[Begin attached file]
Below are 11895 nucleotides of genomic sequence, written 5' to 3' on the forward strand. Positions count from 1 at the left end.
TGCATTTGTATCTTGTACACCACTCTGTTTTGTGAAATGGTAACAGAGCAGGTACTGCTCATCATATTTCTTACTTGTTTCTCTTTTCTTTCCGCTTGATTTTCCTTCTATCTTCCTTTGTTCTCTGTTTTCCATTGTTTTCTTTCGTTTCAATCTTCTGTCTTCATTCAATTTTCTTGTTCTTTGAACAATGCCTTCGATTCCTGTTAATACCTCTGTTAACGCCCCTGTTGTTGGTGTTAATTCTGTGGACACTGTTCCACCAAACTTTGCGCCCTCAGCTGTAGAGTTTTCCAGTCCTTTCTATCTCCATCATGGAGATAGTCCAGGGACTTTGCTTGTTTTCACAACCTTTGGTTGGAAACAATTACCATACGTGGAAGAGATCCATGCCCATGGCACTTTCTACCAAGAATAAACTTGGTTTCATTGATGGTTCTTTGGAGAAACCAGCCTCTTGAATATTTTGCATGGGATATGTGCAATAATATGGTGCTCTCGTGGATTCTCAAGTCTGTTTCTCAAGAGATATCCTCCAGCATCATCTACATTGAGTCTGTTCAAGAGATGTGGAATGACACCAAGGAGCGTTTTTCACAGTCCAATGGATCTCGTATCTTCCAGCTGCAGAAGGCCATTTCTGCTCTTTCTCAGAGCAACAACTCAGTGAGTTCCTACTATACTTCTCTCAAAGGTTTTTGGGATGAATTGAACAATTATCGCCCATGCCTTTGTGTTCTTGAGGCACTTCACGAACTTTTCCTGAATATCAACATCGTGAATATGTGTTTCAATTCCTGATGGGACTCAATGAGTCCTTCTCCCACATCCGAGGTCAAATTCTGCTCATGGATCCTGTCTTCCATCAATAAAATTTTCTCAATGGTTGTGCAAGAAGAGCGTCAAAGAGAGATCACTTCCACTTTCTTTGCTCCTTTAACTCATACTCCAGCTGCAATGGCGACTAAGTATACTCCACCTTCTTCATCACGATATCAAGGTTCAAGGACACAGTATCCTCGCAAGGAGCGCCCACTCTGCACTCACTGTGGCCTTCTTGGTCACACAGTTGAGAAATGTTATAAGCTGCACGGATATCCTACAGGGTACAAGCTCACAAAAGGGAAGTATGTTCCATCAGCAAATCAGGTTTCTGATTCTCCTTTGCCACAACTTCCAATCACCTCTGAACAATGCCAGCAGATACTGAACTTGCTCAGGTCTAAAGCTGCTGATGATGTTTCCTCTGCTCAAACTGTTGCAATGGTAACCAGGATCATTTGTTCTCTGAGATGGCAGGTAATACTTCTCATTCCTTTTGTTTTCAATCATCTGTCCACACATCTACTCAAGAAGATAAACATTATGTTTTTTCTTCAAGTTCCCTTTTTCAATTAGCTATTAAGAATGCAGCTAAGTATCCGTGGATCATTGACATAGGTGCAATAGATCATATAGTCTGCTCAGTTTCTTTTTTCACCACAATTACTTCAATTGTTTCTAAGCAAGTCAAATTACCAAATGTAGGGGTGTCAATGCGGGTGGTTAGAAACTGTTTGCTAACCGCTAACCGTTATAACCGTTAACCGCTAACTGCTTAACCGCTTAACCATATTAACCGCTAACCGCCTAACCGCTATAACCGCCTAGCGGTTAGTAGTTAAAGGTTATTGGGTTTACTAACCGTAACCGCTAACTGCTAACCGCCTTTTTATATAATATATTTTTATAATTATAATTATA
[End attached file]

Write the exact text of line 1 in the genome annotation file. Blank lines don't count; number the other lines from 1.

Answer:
Below are 11895 nucleotides of genomic sequence, written 5' to 3' on the forward strand. Positions count from 1 at the left end.